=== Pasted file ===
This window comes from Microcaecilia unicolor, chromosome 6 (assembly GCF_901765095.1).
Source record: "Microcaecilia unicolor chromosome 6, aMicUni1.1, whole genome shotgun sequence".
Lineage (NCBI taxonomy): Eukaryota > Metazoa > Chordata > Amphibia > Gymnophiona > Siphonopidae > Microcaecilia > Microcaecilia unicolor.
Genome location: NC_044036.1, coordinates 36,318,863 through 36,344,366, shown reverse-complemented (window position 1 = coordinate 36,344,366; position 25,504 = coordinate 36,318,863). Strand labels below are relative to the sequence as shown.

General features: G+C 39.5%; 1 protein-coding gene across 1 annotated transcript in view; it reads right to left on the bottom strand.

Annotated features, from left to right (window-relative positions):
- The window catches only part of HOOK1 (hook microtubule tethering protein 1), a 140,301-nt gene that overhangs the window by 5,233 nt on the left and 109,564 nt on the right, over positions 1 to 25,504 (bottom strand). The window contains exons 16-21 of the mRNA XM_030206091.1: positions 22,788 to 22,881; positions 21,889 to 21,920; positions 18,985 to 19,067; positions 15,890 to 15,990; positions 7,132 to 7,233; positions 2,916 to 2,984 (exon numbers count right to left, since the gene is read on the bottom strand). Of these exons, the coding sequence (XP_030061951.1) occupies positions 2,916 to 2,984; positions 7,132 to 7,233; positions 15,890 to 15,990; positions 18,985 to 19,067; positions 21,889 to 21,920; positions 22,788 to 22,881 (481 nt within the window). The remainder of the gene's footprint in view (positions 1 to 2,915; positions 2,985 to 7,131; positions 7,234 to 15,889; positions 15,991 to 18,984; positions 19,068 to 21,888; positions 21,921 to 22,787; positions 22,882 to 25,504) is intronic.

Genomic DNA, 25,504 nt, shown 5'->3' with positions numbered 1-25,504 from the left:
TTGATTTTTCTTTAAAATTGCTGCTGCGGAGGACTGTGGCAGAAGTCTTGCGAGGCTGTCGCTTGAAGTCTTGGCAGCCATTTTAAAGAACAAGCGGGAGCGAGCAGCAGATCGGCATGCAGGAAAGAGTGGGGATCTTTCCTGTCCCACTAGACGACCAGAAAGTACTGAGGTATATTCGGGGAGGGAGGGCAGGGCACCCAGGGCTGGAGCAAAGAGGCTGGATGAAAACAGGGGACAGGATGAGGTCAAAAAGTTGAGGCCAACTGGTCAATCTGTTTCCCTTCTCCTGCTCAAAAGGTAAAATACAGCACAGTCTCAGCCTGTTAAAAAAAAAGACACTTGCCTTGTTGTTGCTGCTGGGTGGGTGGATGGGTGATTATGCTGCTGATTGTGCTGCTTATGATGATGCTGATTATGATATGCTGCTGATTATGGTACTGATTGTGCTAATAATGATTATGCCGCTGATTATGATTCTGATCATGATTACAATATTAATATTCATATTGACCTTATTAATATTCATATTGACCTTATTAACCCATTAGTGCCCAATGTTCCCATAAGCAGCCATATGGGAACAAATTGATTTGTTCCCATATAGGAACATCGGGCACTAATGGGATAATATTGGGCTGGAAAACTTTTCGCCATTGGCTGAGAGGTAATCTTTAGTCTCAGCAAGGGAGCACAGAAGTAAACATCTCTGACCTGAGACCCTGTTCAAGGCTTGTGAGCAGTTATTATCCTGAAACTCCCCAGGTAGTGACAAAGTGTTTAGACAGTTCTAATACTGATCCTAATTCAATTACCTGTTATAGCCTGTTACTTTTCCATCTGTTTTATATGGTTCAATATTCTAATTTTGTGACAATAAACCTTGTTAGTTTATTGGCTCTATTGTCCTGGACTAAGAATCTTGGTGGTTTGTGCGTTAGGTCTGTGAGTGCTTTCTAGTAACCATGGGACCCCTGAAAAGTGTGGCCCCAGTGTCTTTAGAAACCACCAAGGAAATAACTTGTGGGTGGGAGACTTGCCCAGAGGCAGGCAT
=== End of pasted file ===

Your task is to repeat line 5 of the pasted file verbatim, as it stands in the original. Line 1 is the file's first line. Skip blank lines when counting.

General features: G+C 39.5%; 1 protein-coding gene across 1 annotated transcript in view; it reads right to left on the bottom strand.